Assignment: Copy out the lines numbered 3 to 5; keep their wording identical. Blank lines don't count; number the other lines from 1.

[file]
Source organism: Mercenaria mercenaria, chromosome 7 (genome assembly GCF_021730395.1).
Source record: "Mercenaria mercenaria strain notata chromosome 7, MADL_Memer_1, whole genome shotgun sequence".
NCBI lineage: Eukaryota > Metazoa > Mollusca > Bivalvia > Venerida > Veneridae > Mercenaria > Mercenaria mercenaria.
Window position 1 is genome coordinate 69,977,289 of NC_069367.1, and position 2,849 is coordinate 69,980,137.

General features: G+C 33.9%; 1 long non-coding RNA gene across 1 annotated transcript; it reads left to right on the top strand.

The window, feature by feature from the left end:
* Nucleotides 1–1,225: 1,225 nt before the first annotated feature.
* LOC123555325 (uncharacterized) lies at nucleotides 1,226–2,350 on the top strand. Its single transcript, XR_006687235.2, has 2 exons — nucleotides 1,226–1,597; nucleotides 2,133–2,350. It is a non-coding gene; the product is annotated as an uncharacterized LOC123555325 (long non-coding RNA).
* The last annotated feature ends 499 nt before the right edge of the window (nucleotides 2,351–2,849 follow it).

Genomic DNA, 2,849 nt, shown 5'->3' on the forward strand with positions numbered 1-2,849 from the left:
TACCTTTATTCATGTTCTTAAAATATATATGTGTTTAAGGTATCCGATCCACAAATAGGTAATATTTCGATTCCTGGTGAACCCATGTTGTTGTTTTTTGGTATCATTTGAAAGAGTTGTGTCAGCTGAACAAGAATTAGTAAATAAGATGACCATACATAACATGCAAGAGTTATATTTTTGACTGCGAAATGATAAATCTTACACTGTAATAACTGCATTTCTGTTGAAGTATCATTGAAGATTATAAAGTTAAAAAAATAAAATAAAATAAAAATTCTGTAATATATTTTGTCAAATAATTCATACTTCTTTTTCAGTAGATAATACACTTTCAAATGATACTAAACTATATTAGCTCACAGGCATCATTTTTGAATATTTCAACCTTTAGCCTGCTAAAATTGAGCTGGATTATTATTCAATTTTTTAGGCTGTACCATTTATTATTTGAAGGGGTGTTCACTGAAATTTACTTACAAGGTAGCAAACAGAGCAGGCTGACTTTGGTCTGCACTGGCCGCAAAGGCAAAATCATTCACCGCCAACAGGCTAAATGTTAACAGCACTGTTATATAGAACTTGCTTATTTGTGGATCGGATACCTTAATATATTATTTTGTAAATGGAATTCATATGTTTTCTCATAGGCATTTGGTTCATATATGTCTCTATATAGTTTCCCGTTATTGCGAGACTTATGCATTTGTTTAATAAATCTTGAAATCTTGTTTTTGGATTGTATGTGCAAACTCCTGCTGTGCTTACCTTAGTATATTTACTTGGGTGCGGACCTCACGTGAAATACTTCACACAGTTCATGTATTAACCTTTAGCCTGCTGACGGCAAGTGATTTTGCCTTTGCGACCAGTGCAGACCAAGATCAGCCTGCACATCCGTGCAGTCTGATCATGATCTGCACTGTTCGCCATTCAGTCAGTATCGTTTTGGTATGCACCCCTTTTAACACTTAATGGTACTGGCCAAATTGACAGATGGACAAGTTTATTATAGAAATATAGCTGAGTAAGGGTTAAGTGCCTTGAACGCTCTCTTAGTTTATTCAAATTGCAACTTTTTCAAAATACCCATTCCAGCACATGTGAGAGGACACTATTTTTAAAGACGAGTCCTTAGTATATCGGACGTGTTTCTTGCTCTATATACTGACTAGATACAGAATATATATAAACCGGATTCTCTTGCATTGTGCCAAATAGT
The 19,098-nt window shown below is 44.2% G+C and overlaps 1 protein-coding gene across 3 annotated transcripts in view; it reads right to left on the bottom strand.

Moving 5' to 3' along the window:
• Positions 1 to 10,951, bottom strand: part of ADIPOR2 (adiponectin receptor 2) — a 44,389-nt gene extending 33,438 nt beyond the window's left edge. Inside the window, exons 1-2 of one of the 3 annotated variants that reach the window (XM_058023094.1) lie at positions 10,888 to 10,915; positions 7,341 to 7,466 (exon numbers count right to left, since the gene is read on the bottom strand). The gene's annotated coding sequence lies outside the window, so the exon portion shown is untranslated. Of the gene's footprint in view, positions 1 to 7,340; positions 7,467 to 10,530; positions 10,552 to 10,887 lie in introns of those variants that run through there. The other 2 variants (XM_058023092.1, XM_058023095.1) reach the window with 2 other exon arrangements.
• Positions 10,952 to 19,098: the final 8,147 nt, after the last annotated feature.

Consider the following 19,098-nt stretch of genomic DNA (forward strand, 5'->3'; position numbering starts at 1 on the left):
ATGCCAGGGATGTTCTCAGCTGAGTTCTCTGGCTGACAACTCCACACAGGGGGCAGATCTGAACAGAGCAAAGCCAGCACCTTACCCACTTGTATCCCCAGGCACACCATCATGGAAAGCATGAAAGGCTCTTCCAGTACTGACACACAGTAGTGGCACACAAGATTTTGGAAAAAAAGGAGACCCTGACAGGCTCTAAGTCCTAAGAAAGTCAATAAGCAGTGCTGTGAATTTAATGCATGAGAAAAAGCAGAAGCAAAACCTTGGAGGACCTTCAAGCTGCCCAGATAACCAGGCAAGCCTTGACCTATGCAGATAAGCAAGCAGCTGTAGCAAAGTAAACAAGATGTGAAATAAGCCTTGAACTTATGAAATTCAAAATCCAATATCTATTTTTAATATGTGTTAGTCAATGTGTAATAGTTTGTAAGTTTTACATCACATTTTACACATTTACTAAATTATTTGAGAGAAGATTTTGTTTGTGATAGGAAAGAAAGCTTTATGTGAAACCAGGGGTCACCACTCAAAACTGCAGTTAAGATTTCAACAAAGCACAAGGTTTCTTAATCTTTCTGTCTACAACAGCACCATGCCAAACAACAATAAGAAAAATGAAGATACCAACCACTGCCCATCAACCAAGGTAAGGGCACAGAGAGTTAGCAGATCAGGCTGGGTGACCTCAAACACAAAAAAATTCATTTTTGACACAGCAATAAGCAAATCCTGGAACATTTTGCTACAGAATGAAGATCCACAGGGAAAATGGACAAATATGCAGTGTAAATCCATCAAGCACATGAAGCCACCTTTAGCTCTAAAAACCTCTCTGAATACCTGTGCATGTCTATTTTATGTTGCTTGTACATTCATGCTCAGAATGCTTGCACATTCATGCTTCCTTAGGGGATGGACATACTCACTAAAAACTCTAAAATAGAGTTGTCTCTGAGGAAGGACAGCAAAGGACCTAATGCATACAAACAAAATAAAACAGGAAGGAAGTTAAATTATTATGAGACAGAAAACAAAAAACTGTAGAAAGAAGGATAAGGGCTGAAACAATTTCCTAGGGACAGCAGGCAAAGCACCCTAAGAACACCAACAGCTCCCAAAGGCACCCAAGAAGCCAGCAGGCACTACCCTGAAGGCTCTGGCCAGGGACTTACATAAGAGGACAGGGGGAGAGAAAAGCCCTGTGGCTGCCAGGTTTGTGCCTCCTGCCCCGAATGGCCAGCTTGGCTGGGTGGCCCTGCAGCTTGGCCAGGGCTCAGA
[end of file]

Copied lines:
NCBI lineage: Eukaryota > Metazoa > Mollusca > Bivalvia > Venerida > Veneridae > Mercenaria > Mercenaria mercenaria.
Window position 1 is genome coordinate 69,977,289 of NC_069367.1, and position 2,849 is coordinate 69,980,137.

General features: G+C 33.9%; 1 long non-coding RNA gene across 1 annotated transcript; it reads left to right on the top strand.